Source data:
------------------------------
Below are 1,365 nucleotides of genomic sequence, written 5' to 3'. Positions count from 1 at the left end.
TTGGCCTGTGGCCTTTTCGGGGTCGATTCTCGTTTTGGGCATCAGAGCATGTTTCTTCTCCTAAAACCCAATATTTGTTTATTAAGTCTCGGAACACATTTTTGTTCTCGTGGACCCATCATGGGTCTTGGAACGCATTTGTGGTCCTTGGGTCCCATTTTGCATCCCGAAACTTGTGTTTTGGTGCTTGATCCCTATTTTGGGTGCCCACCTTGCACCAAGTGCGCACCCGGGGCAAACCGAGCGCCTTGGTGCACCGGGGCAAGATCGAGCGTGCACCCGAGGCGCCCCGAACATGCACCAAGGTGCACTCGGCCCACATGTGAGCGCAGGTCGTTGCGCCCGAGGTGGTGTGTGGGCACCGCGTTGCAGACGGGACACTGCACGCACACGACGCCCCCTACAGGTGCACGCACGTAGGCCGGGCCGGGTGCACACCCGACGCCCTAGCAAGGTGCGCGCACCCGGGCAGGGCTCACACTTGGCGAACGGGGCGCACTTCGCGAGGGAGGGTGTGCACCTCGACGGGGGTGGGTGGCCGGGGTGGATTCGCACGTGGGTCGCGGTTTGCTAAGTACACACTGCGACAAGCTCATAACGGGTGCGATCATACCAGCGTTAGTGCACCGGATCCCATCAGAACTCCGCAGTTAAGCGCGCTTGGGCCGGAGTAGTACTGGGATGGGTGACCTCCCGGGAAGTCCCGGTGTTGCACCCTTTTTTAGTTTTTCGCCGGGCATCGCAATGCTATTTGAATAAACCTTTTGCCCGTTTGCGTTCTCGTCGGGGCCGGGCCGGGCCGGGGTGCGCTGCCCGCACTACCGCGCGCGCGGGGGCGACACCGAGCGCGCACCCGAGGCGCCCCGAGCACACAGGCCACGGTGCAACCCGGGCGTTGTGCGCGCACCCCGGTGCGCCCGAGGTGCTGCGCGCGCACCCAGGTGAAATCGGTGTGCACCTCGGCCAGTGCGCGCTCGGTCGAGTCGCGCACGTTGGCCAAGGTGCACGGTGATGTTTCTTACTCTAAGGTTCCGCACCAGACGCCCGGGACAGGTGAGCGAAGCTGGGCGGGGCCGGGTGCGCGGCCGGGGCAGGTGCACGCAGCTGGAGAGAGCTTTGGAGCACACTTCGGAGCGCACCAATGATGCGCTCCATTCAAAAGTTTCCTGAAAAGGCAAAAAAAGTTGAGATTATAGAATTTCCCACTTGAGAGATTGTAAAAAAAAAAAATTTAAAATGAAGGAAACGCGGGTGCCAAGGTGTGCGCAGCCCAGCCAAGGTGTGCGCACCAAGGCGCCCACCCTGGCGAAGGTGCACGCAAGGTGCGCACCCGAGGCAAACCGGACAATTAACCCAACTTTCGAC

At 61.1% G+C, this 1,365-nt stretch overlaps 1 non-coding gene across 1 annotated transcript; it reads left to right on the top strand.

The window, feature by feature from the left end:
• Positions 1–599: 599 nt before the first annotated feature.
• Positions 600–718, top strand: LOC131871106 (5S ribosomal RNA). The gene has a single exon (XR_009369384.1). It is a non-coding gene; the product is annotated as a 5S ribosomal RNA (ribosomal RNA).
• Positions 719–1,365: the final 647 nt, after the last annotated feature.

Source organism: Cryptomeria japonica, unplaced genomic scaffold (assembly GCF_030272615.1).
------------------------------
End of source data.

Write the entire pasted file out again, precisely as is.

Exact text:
Below are 1,365 nucleotides of genomic sequence, written 5' to 3'. Positions count from 1 at the left end.
TTGGCCTGTGGCCTTTTCGGGGTCGATTCTCGTTTTGGGCATCAGAGCATGTTTCTTCTCCTAAAACCCAATATTTGTTTATTAAGTCTCGGAACACATTTTTGTTCTCGTGGACCCATCATGGGTCTTGGAACGCATTTGTGGTCCTTGGGTCCCATTTTGCATCCCGAAACTTGTGTTTTGGTGCTTGATCCCTATTTTGGGTGCCCACCTTGCACCAAGTGCGCACCCGGGGCAAACCGAGCGCCTTGGTGCACCGGGGCAAGATCGAGCGTGCACCCGAGGCGCCCCGAACATGCACCAAGGTGCACTCGGCCCACATGTGAGCGCAGGTCGTTGCGCCCGAGGTGGTGTGTGGGCACCGCGTTGCAGACGGGACACTGCACGCACACGACGCCCCCTACAGGTGCACGCACGTAGGCCGGGCCGGGTGCACACCCGACGCCCTAGCAAGGTGCGCGCACCCGGGCAGGGCTCACACTTGGCGAACGGGGCGCACTTCGCGAGGGAGGGTGTGCACCTCGACGGGGGTGGGTGGCCGGGGTGGATTCGCACGTGGGTCGCGGTTTGCTAAGTACACACTGCGACAAGCTCATAACGGGTGCGATCATACCAGCGTTAGTGCACCGGATCCCATCAGAACTCCGCAGTTAAGCGCGCTTGGGCCGGAGTAGTACTGGGATGGGTGACCTCCCGGGAAGTCCCGGTGTTGCACCCTTTTTTAGTTTTTCGCCGGGCATCGCAATGCTATTTGAATAAACCTTTTGCCCGTTTGCGTTCTCGTCGGGGCCGGGCCGGGCCGGGGTGCGCTGCCCGCACTACCGCGCGCGCGGGGGCGACACCGAGCGCGCACCCGAGGCGCCCCGAGCACACAGGCCACGGTGCAACCCGGGCGTTGTGCGCGCACCCCGGTGCGCCCGAGGTGCTGCGCGCGCACCCAGGTGAAATCGGTGTGCACCTCGGCCAGTGCGCGCTCGGTCGAGTCGCGCACGTTGGCCAAGGTGCACGGTGATGTTTCTTACTCTAAGGTTCCGCACCAGACGCCCGGGACAGGTGAGCGAAGCTGGGCGGGGCCGGGTGCGCGGCCGGGGCAGGTGCACGCAGCTGGAGAGAGCTTTGGAGCACACTTCGGAGCGCACCAATGATGCGCTCCATTCAAAAGTTTCCTGAAAAGGCAAAAAAAGTTGAGATTATAGAATTTCCCACTTGAGAGATTGTAAAAAAAAAAAATTTAAAATGAAGGAAACGCGGGTGCCAAGGTGTGCGCAGCCCAGCCAAGGTGTGCGCACCAAGGCGCCCACCCTGGCGAAGGTGCACGCAAGGTGCGCACCCGAGGCAAACCGGACAATTAACCCAACTTTCGAC

At 61.1% G+C, this 1,365-nt stretch overlaps 1 non-coding gene across 1 annotated transcript; it reads left to right on the top strand.

The window, feature by feature from the left end:
• Positions 1–599: 599 nt before the first annotated feature.
• Positions 600–718, top strand: LOC131871106 (5S ribosomal RNA). The gene has a single exon (XR_009369384.1). It is a non-coding gene; the product is annotated as a 5S ribosomal RNA (ribosomal RNA).
• Positions 719–1,365: the final 647 nt, after the last annotated feature.

Source organism: Cryptomeria japonica, unplaced genomic scaffold (assembly GCF_030272615.1).